Abortion

“We cannot insist only on issues related to abortion, gay marriage and the use of contraceptive methods. The teaching of the Church is clear, and I am a son of the Church, but it is not necessary to talk about these issues all the time.” The words of Pope Benedict. And while one might understand the Pope’s point, in Poland, Europe’s most Catholic country, abortion is just what everybody has started to talk about. For a private group, Stop Abortion, now seeks to gain the 100,000 signatures necessary to put on the legislative agenda a new law to restrict, to the point of abolition, the right to abortion in Poland.

In fact, Poland already has very a strict law dating from 1993, with abortions being allowed if the mother’s health is at risk, if the pregnancy is the result of rape or incest, or if the foetus is disabled or terminally ill. The Polish Prime Minister Beata Szydło told Polish Radio that she is in favour of a complete ban on abortion, although this was her personal opinion and not necessarily that of all ruling PiS party members. She said that if the proposed law is taken up in the Polish parliament she will not insist that other PiS members vote for a complete ban.

Her comments followed an open letter from the head of the Polish Episcopate calling on members of parliament to vote in favour of a complete ban, arguing that there can be no compromise on the Fifth Commandment: “Thou shalt not kill.” Party leader Jarosław Kaczyński told reporters that if he were to make a prediction, he is convinced that the overwhelming majority of his parliamentary party, perhaps all, support the proposed law and that “in these matters, as a Catholic, I follow the teachings of the bishops.”

Although a new survey by CBOS suggests there has been a drop in support for abortion, thousands took to the streets across Poland over the weekend – a regular feature since PiS came to power – to protest against the proposed ban, with a large crowd gathering outside the Polish parliament in Warsaw on Saturday afternoon. To point out the full horrors of women having to seek illegal remedies if abortion were to be banned, demonstrators carried coat hangers, albeit of the useless heavy-duty plastic type found in DIY emporia – adopted on the internet into a Banksyesque street art symbol of the struggle – rather than the wire type which forms the back street abortionist’s tool.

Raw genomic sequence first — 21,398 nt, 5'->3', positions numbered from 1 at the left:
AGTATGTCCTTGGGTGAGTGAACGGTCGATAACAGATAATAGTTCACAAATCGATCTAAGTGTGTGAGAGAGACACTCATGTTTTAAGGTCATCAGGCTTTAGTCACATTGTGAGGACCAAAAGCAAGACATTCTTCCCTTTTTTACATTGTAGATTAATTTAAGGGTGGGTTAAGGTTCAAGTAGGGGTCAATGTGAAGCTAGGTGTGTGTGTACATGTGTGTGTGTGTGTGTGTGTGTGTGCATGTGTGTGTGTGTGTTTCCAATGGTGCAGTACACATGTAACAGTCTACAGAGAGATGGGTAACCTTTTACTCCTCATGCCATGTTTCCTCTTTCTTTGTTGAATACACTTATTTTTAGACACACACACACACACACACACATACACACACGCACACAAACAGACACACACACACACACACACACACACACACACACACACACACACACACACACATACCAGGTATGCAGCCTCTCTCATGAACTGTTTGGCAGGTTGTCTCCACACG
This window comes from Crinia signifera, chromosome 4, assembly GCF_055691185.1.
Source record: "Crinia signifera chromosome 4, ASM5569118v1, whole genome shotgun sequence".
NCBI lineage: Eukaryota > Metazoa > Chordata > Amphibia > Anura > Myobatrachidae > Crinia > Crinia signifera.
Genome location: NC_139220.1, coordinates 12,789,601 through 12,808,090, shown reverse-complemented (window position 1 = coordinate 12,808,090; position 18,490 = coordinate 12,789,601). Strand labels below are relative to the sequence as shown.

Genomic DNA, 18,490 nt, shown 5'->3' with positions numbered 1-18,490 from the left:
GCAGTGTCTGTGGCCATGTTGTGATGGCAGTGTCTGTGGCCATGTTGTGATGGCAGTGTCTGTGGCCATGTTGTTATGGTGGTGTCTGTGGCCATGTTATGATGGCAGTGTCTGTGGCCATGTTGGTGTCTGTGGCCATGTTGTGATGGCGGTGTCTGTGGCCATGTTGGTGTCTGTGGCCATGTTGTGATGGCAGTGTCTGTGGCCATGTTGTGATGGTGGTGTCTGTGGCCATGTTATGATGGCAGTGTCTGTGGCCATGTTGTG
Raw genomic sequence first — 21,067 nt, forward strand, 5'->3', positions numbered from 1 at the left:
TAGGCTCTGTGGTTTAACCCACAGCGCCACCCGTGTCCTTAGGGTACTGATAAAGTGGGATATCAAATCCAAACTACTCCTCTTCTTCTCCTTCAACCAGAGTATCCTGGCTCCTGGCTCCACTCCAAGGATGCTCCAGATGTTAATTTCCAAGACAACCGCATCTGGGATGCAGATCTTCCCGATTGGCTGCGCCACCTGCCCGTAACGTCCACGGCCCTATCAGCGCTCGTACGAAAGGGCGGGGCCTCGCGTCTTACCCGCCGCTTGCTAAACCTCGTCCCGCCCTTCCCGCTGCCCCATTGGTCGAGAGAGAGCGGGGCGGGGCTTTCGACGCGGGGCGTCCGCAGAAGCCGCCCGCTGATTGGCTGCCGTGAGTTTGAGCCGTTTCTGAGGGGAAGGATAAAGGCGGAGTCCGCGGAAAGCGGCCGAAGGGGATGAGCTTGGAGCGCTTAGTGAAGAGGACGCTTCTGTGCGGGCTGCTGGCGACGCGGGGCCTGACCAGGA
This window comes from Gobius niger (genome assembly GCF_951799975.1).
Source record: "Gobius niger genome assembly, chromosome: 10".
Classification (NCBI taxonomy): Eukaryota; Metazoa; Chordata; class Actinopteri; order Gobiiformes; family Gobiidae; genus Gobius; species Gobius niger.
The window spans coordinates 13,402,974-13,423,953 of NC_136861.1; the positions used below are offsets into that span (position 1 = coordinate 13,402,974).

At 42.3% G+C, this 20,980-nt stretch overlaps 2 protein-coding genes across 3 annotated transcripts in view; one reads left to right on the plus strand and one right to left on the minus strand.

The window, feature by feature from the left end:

The protests even appeared to continue into Mass on Sunday, with films circulating showing folk leaving a couple of churches as an anti-abortion pastoral letter was read. These walk outs appeared rather staged since, of course, there’s always a camera in Church during the homily and those retreating down the aisle seemed a little unsure of what they were supposed to do. Besides, one goes to Mass for the sacrament, to be with God, and to pray. Since the homily is not part of the liturgical action, leaving because one disagrees with it seems to bespeak of a lack of understanding of why one is there is the first place. This particular piece of theatre seems likely to backfire with many devout folk not taking kindly to this sort of spectacle. But I digress.

What it means in practice is that PiS has another battle on its hands which even if it were to win – which it probably would – might turn out to be a Pyrrhic victory, a point recognised by deputy Prime Minister Jarosław Gowin. Gowin, who is also Minister of Science and Education, told TVP on Sunday night that any change in the current laws should take place only following “a very mature and calm discussion.” Although opposed to abortion himself, the deputy prime minister said that a total ban could “lead to rebellion which in a few years could lead to the full liberalization of anti-abortion legislation.”

Be that as it may, a new approach, in Poland and elsewhere, is needed. On the one hand, legal abortions may take place up to 25 weeks in Poland, and 24 in the UK, for example; on the other, 24 weeks is also the time at which doctors begin to consider worthwhile surgical intervention to save premature babies. Whatever one’s view on the issue, there seems something profoundly troubling at the thought that doctors, perhaps in the same hospital, should be struggling to save one life, while ending another, at a point when both have the same potential. A difficult answer is no excuse to avoid a difficult question.

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